Back in the days when retro-electro music found its way to the European club scene, I got to know this band from Liverpool called Ladytron and had the privilege to see them performing live.
This was nearly 20 years ago and I recall observing that one of the band members was an Asian man. Later I learned his name to be Reuben Wu, an artist born and raised in England to parents from Hong Kong.
Little did I know that, fast forward to the present day, I would stumble across his photographic art in the internet, most precisely two projects that left me downright mesmerized: Lux Noctis and Aeroglyphs.
Most things you will read about Lux Noctis regards the techno-gimmicky of Reuben Wu’s working process, which involves an LED light attached to a drone and a digital medium format camera.
You can check this 4 minute video here, where Reuben Wu himself explains his concept and how everything is done.
While the process in itself triggered some curiosity on me, this was eventually not my main point of interest. In fact, what really stroke me in the video was to realize that the locations photographed by Reuben Wu were totally dark, entirely black, at night time.
And, ultimately, because of this pure natural darkness – and its absence when the scene is artificially lit – Lux Noctis generated some unnerving feelings on me.
Not only because of any extra-terrestrial abduction imagery and reference I may have seen and built somewhere down my memory lane from years of exposure to sci-fi-esque representations, to which I have no choice but to associate with when I see these photos now.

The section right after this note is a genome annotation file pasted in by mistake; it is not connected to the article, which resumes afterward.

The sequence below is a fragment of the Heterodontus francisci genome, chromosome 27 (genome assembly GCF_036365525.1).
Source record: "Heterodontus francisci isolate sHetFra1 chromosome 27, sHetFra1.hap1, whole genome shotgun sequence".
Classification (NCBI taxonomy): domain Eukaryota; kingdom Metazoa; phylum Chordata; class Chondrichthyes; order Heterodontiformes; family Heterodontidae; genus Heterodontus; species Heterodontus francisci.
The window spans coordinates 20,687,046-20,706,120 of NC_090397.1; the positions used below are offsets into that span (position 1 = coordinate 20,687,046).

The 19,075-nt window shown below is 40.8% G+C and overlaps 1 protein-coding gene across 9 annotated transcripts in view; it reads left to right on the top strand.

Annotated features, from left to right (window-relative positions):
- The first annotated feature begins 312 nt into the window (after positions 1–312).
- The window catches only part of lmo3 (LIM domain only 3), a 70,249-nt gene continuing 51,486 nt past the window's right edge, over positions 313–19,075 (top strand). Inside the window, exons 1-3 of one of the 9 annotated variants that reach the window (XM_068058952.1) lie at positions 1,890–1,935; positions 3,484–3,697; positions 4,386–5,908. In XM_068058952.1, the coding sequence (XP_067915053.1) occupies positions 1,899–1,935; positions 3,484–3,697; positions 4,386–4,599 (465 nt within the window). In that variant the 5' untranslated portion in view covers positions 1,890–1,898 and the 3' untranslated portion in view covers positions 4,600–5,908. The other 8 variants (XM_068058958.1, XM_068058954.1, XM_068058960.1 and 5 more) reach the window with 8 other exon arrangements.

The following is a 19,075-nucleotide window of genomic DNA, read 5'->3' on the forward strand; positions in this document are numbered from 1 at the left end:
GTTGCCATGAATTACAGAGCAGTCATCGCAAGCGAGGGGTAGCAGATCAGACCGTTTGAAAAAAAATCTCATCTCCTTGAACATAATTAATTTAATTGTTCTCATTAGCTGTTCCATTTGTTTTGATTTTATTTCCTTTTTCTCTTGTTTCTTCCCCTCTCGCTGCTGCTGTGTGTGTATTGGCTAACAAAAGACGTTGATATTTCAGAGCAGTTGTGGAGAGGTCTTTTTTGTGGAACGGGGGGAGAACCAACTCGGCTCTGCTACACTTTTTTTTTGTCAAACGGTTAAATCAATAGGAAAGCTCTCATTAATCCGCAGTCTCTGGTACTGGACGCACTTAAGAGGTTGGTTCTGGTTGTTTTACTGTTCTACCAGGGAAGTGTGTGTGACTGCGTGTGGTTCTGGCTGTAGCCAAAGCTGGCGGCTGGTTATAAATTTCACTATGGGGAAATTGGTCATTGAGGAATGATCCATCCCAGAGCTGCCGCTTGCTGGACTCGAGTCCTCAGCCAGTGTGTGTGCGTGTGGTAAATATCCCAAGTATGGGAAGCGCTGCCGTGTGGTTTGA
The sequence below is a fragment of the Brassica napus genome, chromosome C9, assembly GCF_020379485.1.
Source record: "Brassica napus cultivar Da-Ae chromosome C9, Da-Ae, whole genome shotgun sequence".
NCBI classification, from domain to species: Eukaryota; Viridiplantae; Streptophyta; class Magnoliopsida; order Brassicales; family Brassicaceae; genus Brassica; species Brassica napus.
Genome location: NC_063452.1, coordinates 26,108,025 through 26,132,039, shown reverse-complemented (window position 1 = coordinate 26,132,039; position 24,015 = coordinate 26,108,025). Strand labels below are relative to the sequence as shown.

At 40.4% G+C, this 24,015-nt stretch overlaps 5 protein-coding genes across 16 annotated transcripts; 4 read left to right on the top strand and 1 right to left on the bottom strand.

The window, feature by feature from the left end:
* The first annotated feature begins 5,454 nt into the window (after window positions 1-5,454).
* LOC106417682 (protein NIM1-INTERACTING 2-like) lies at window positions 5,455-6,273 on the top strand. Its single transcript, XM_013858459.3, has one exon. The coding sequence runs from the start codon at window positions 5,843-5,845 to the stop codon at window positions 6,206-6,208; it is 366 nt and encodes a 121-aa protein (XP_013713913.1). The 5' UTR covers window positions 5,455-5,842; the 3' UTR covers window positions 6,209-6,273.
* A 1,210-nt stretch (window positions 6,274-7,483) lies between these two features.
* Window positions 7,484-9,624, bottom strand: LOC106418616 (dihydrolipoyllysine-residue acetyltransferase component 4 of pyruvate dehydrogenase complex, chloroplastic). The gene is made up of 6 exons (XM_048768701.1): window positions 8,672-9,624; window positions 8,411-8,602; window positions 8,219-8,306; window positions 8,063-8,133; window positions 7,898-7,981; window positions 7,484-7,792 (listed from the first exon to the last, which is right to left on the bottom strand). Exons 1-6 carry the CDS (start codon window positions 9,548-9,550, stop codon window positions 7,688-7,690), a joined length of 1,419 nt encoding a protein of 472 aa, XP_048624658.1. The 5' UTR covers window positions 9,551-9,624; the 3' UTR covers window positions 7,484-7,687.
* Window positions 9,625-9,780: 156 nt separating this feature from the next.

In a way it’s no different from what I experienced previously with The Accidental Theorist from Edgar Martins’ and, to some extent, with the photographs first taken on the lunar surface by the astronauts of the Apollo expeditions.
Buzz Aldrin’s words on the Moon come to my mind: “Magnificent desolation”.
It’s just that there is something about an unusually well lit landscape against a dark or pitch black sky that feels surreal and eerie to me, but utterly attractive at the same time.
A separate project from Reuben Wu by the name of Aeroglyphs sees him taking the drone and LED light ensemble to a different application, now using the sky as the canvas.
While the sheer simplicity and minimalist look of the compositions may transpire a feeling of quietness and tranquility, I can’t help but to feel discomfort and even some anxiety, as if something imminently inadequate is about to happen, but yet to be captured.
Mind me, these are photos not to be experienced under the accompanying sound of Ladytron.
If anything, “Everyday” and “Saturday” from Yo La Tengo’s album “And Then Nothing Turned Itself Inside-Out” would be more appropriate.
Which, incidentally, has an album art consistent with this all.
Put the music on, look at Reuben Wu’s photos and you will experience the strange atmosphere in them and what I’m trying to express here.